Federation Takes Stock of Post Oct. 7 Efforts at Annual Meeting

Over 300 people gathered at the Mayerson JCC on May 22 for the Jewish Federation of Cincinnati’s 128th annual meeting. 

The meeting provided a platform for the Federation to reflect on the past year, share updates on campaigns and plans for the future, and honor members of the Jewish community who have made a lasting impact since the transformative events of Oct 7.  

Before the meeting began, the Amberly Village Chief of Police spoke, as he had at many Jewish gatherings since protestors disrupted an event with pro-Israel activist Hen Mazzig in April. 

“While this event is open to the public, it is a private event,” said Chief Richard Wallace. “If anyone attempts to disrupt the event, they will be removed from the premises. If anyone engages with a disruptor, they will also be removed.”

The hour-long meeting featured addresses from Josh Blatt, the Federation’s board chair; Danielle Minson, CEO; David Harris, chief development officer; and Sheri Symson, vice president of the Board of Trustees.

Editor’s Note: This Video Contains Graphic Images

The event began with a video showing footage of Oct. 7, testimony from survivors, and the Jewish Cincinnati community response, including the community solidarity event at the Adath Israel synagogue and the March against antisemitism in Washington, D.C. It also highlighted the financial impact of the community’s fundraising efforts for Israelis and survivors of Oct. 7. 

After the video, Blatt asked the gathered crowd to take a moment of silence for the victims of Oct. 7. 

“We meet tonight in a much different world than 365 days ago,” said Blatt. 

In the aftermath of Oct. 7, the Jewish Federations of North America created the Swords of Iron fund. The fund pooled contributions from Jewish Federations across the country, including Cincinnati. Blatt shared with the audience the impact of their collective efforts.

“You and the American Jewish population rose up politically and financially,” he said. “Nationwide donating almost a billion dollars to meet emergency needs of Israel, $4.6 million in Cincinnati alone.”

These funds were directly channeled to Israelis affected by Oct. 7, providing mental health care and financial assistance.  

CEO Danielle Minson outlined the Federation’s response to this year’s crises, emphasizing the “both/and” approach—addressing crises while supporting ongoing community needs. 

“128 years ago, the Federation was created to act, and this year, we will say with the deepest urgency: we will not be victims,” said Minson. 

Since Oct. 7, the Federation has been working to address the rise in antisemitism. Through the Jewish Community Relations Council and SAFE Cincinnati, the Federation has been countering antisemitism at schools and universities. Minson announced increased security funding for Jewish institutions in Cincinnati.

“Our fundraising totals have increased by 50% compared to last year,” Minson said. “In addition to significant fundraising for Israel, we’ve raised an unprecedented amount to address the need for an increased level of security.”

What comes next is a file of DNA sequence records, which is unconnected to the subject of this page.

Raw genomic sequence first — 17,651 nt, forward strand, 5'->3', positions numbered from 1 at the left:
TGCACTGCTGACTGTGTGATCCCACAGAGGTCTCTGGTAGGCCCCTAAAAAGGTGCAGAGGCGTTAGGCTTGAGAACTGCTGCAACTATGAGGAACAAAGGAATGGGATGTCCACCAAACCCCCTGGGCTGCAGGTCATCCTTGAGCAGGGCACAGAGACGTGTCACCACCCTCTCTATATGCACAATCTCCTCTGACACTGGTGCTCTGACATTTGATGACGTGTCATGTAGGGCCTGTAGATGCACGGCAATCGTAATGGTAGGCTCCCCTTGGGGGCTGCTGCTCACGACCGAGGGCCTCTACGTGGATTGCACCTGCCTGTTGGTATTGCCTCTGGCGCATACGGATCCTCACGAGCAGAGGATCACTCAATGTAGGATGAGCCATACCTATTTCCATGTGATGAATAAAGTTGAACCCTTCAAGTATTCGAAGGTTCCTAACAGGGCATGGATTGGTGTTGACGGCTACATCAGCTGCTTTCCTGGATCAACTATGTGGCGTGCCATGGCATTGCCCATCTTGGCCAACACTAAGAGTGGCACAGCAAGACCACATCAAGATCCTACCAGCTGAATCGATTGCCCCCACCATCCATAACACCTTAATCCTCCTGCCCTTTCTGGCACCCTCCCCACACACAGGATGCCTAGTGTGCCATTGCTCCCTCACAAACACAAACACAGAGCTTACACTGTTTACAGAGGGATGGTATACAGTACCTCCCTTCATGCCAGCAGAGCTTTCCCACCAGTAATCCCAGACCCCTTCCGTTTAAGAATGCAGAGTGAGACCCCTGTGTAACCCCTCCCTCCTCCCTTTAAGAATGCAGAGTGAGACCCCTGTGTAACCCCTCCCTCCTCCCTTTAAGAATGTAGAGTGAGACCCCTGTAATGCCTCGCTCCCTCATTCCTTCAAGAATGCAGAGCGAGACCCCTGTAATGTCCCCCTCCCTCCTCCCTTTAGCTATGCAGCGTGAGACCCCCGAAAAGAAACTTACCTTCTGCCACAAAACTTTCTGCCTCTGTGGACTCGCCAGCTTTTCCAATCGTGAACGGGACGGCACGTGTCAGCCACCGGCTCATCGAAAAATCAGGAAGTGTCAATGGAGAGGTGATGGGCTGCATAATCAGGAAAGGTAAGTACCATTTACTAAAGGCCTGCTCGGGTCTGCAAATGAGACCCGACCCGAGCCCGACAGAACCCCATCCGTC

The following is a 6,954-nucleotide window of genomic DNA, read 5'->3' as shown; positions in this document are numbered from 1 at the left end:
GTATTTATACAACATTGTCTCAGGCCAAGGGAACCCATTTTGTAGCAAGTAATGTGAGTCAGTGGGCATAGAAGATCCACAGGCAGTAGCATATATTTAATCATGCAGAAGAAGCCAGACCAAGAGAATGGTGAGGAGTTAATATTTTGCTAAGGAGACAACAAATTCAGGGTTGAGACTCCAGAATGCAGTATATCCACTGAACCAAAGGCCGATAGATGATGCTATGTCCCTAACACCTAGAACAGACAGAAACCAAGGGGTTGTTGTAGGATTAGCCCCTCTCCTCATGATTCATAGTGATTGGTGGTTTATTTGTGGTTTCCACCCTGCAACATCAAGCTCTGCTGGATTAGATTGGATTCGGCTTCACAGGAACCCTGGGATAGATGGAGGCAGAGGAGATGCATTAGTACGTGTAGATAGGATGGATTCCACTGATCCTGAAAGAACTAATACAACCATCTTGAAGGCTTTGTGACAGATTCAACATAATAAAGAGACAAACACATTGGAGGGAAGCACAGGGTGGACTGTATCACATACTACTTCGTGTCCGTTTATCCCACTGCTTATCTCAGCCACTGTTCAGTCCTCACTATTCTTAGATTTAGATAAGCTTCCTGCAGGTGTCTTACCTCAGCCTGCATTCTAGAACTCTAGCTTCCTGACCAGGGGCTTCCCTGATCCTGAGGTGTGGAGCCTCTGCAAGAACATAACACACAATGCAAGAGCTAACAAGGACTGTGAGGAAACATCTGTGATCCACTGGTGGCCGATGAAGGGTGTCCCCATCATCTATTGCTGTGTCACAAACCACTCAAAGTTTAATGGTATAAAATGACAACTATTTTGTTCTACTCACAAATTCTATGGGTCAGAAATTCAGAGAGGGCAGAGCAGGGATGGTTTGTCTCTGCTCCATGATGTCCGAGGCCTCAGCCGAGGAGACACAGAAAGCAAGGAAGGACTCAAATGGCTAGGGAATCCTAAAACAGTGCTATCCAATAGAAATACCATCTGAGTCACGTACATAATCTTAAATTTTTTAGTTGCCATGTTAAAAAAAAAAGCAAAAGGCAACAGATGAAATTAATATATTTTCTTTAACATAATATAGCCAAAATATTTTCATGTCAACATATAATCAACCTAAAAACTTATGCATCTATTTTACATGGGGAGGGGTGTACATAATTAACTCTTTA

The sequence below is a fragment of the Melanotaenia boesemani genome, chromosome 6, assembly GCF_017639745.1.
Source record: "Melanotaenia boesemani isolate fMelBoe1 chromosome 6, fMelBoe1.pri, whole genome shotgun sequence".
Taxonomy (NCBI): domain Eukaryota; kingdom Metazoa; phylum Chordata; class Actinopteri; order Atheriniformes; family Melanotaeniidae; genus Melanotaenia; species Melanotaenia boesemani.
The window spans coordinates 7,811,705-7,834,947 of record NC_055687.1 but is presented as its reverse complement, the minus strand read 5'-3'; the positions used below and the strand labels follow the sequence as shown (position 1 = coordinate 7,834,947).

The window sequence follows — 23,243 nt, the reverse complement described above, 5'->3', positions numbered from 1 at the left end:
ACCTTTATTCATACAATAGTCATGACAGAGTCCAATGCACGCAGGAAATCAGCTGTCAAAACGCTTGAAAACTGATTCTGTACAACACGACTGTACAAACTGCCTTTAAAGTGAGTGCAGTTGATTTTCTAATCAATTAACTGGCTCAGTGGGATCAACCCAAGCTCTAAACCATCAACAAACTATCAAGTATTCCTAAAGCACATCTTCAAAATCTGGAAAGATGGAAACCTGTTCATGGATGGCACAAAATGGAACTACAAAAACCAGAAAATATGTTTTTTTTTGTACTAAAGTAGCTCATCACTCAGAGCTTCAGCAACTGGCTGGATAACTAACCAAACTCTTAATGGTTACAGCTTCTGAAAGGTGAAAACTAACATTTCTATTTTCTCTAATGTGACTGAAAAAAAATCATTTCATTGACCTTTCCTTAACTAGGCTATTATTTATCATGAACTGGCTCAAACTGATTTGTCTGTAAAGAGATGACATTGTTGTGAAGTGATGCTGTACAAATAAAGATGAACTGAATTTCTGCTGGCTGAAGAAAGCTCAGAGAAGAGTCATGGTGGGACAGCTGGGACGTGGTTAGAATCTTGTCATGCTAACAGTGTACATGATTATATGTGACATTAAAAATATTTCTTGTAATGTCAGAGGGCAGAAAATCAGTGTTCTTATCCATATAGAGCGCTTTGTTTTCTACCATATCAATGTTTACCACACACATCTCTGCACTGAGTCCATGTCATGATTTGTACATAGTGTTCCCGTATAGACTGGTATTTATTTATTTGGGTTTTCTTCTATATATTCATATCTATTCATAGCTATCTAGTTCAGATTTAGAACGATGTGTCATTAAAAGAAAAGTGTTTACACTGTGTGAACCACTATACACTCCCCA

Along with increasing support for security at Hillels and Chabads at the University of Cincinnati and Miami University, Minson told the crowd that to help combat antisemitism, the federation advocated for passing the federal bill that will effectively ban TikTok. Many critics of TikTok claim that the popular video-sharing app has an anti-Israel bias. 

“Antisemitism is threatening our way of life and undermining Israel as a legitimate nation,” said board chair Blatt. 

The ongoing Israel-Hamas war has created rifts in the Jewish community. Many of the protestors who disrupted the Hen Mazzig event in April were Jewish. Minson emphasized that all Jews, even those who disagree with the Federation’s stance on Israel, have a place in our community and that they will be heard. 

“The federation is committed to dialogue with Jews of every viewpoint,” she said. “Our commitment to inclusion means all voices deserve to be heard.”

Following Minson’s both/and approach of addressing current challenges while planning for the future, David Harris, the chief development officer, spoke about Kibbutz Carmia, a community receiving direct support from the Cincinnati Federation. 

Harris announced that the Federation is bringing nine children from Kibbutz Carmia, a community near the Gaza Strip that has been under rocket fire for six months, to Camp Livingston this summer.

Due to the ongoing war in Gaza, the community mission to Israel originally planned for this summer was canceled. Minson announced that it has been rescheduled for the summer of 2025.

The Federation meeting also allowed the Jewish community to celebrate Jewish professionals and volunteers after an incredibly difficult period. The meeting took a moment to honor all Jewish professionals in the room.

The Harris K. and Alice F. Weston Avodah Awards are given to senior and junior professionals working at Jewish institutions. This year’s junior award winner was Rachel Marchese of the Jewish Vocational Service, and the senior award winner was Community Sally Schott. Nina Paul, a lay leader who has served on multiple boards and is a past President of Adath Israel, won the Volunteer of the Year. 

Despite the many successes of the past year, Minson and Blatt did not shy away from the fact that the Jewish community and the Federation still face many challenges. 

“The crisis is not yet over,” said Minson. “Despite the fog, we will continue to plan, pivot, and move forward with agility and care.”